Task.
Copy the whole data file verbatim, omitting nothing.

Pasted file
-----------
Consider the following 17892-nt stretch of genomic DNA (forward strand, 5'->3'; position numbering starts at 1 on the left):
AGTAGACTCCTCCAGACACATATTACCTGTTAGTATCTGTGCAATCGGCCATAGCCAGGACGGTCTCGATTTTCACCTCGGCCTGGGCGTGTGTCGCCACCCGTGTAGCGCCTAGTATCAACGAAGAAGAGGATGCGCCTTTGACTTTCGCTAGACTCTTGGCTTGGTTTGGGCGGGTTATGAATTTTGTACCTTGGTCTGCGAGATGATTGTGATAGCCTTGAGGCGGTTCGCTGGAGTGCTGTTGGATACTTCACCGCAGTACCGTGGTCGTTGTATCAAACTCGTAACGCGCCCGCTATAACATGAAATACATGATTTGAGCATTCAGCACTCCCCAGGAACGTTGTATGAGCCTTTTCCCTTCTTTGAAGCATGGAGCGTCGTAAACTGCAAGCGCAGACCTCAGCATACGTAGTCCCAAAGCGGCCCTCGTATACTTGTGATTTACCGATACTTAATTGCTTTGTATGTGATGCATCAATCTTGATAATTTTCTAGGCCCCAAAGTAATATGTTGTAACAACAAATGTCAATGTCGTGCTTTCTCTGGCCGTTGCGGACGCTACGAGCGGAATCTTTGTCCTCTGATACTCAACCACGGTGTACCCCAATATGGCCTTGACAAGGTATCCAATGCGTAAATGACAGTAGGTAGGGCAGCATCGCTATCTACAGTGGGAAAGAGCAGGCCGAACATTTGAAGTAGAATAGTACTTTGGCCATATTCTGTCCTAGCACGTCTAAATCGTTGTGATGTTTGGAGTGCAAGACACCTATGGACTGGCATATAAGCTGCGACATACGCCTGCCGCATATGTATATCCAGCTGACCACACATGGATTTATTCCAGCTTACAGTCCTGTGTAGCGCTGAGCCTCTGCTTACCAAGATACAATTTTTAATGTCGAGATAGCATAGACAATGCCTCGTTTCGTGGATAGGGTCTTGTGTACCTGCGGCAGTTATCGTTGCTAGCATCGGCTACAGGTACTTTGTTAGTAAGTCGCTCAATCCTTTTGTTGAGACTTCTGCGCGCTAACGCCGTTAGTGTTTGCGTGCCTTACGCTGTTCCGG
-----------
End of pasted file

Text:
Consider the following 17892-nt stretch of genomic DNA (forward strand, 5'->3'; position numbering starts at 1 on the left):
AGTAGACTCCTCCAGACACATATTACCTGTTAGTATCTGTGCAATCGGCCATAGCCAGGACGGTCTCGATTTTCACCTCGGCCTGGGCGTGTGTCGCCACCCGTGTAGCGCCTAGTATCAACGAAGAAGAGGATGCGCCTTTGACTTTCGCTAGACTCTTGGCTTGGTTTGGGCGGGTTATGAATTTTGTACCTTGGTCTGCGAGATGATTGTGATAGCCTTGAGGCGGTTCGCTGGAGTGCTGTTGGATACTTCACCGCAGTACCGTGGTCGTTGTATCAAACTCGTAACGCGCCCGCTATAACATGAAATACATGATTTGAGCATTCAGCACTCCCCAGGAACGTTGTATGAGCCTTTTCCCTTCTTTGAAGCATGGAGCGTCGTAAACTGCAAGCGCAGACCTCAGCATACGTAGTCCCAAAGCGGCCCTCGTATACTTGTGATTTACCGATACTTAATTGCTTTGTATGTGATGCATCAATCTTGATAATTTTCTAGGCCCCAAAGTAATATGTTGTAACAACAAATGTCAATGTCGTGCTTTCTCTGGCCGTTGCGGACGCTACGAGCGGAATCTTTGTCCTCTGATACTCAACCACGGTGTACCCCAATATGGCCTTGACAAGGTATCCAATGCGTAAATGACAGTAGGTAGGGCAGCATCGCTATCTACAGTGGGAAAGAGCAGGCCGAACATTTGAAGTAGAATAGTACTTTGGCCATATTCTGTCCTAGCACGTCTAAATCGTTGTGATGTTTGGAGTGCAAGACACCTATGGACTGGCATATAAGCTGCGACATACGCCTGCCGCATATGTATATCCAGCTGACCACACATGGATTTATTCCAGCTTACAGTCCTGTGTAGCGCTGAGCCTCTGCTTACCAAGATACAATTTTTAATGTCGAGATAGCATAGACAATGCCTCGTTTCGTGGATAGGGTCTTGTGTACCTGCGGCAGTTATCGTTGCTAGCATCGGCTACAGGTACTTTGTTAGTAAGTCGCTCAATCCTTTTGTTGAGACTTCTGCGCGCTAACGCCGTTAGTGTTTGCGTGCCTTACGCTGTTCCGG